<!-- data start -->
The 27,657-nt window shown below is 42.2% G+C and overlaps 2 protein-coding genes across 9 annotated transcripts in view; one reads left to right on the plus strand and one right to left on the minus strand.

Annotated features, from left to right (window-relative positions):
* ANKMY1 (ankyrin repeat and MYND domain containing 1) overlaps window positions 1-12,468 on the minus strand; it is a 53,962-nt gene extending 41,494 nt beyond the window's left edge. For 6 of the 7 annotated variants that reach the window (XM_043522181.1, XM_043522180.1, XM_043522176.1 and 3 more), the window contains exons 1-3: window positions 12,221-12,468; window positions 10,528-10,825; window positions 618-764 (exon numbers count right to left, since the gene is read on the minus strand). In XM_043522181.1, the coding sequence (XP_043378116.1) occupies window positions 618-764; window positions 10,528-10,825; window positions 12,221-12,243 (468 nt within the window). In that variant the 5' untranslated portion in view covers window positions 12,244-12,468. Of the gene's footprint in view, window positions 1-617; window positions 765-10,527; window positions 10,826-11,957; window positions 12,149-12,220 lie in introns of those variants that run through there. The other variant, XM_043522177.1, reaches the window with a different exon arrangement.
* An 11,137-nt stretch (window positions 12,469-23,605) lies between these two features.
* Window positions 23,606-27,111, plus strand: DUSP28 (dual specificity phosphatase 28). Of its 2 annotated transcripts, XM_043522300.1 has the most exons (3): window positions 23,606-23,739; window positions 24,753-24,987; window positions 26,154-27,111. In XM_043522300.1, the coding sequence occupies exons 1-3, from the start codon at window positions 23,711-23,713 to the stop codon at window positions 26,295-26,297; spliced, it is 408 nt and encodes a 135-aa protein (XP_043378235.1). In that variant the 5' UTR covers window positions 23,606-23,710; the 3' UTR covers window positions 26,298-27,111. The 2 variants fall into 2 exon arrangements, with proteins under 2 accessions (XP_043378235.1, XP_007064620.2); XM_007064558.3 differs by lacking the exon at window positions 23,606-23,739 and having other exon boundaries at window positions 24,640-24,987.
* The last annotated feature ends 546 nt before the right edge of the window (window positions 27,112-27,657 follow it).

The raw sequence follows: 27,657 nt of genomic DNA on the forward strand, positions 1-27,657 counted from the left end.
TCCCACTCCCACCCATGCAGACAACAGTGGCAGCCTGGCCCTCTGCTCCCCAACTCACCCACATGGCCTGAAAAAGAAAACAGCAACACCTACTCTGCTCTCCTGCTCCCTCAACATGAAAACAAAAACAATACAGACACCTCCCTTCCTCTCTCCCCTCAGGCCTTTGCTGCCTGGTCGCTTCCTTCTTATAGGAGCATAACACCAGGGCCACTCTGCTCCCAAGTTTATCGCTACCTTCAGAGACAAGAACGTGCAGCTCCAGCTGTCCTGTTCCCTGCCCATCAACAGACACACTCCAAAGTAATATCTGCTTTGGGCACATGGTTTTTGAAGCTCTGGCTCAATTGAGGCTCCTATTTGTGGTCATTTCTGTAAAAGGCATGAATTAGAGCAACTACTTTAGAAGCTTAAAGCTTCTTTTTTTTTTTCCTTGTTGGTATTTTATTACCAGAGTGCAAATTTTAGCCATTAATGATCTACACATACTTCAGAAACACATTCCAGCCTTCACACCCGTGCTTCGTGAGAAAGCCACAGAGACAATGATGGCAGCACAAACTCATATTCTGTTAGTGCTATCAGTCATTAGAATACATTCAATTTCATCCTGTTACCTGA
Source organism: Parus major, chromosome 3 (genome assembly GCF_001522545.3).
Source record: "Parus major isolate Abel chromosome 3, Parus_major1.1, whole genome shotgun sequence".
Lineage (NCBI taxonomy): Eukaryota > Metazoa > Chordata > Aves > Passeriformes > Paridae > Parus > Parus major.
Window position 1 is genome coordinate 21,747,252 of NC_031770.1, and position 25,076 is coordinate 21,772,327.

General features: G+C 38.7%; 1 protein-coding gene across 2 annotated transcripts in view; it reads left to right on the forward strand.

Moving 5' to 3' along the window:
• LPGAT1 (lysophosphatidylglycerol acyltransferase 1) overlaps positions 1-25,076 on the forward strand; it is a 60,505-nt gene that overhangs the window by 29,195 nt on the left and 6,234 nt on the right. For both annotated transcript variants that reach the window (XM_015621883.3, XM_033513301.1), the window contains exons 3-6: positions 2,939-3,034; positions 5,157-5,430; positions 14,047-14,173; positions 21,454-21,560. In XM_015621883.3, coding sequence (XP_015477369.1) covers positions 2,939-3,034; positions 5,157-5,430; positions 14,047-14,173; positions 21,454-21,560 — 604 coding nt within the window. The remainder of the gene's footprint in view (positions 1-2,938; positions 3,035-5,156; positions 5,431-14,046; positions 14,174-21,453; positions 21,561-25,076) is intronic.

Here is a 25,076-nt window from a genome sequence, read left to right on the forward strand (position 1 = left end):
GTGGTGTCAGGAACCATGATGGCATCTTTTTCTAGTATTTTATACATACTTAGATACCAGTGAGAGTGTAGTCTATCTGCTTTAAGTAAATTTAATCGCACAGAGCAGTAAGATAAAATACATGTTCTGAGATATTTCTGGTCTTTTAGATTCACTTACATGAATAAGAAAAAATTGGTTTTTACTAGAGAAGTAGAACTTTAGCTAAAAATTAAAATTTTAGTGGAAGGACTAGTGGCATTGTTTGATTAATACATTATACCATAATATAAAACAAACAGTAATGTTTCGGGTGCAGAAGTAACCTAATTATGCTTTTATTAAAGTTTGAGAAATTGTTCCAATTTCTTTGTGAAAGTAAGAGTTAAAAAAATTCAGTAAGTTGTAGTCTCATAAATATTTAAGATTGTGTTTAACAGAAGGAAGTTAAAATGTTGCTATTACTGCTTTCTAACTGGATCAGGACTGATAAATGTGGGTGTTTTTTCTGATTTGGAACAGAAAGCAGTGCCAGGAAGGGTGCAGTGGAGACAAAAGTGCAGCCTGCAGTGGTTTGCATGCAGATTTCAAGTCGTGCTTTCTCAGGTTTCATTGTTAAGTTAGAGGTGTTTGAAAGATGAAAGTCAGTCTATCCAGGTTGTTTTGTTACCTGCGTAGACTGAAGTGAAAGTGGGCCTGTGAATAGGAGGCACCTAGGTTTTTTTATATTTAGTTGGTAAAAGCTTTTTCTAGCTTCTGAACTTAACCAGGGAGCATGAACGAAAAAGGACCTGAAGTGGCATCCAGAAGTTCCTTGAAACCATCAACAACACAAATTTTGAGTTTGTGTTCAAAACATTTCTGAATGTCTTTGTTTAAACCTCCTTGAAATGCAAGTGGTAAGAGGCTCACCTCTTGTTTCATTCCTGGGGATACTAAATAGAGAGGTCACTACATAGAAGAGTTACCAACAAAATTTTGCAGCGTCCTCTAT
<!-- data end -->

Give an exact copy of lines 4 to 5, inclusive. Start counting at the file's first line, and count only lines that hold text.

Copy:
* An 11,137-nt stretch (window positions 12,469-23,605) lies between these two features.
* Window positions 23,606-27,111, plus strand: DUSP28 (dual specificity phosphatase 28). Of its 2 annotated transcripts, XM_043522300.1 has the most exons (3): window positions 23,606-23,739; window positions 24,753-24,987; window positions 26,154-27,111. In XM_043522300.1, the coding sequence occupies exons 1-3, from the start codon at window positions 23,711-23,713 to the stop codon at window positions 26,295-26,297; spliced, it is 408 nt and encodes a 135-aa protein (XP_043378235.1). In that variant the 5' UTR covers window positions 23,606-23,710; the 3' UTR covers window positions 26,298-27,111. The 2 variants fall into 2 exon arrangements, with proteins under 2 accessions (XP_043378235.1, XP_007064620.2); XM_007064558.3 differs by lacking the exon at window positions 23,606-23,739 and having other exon boundaries at window positions 24,640-24,987.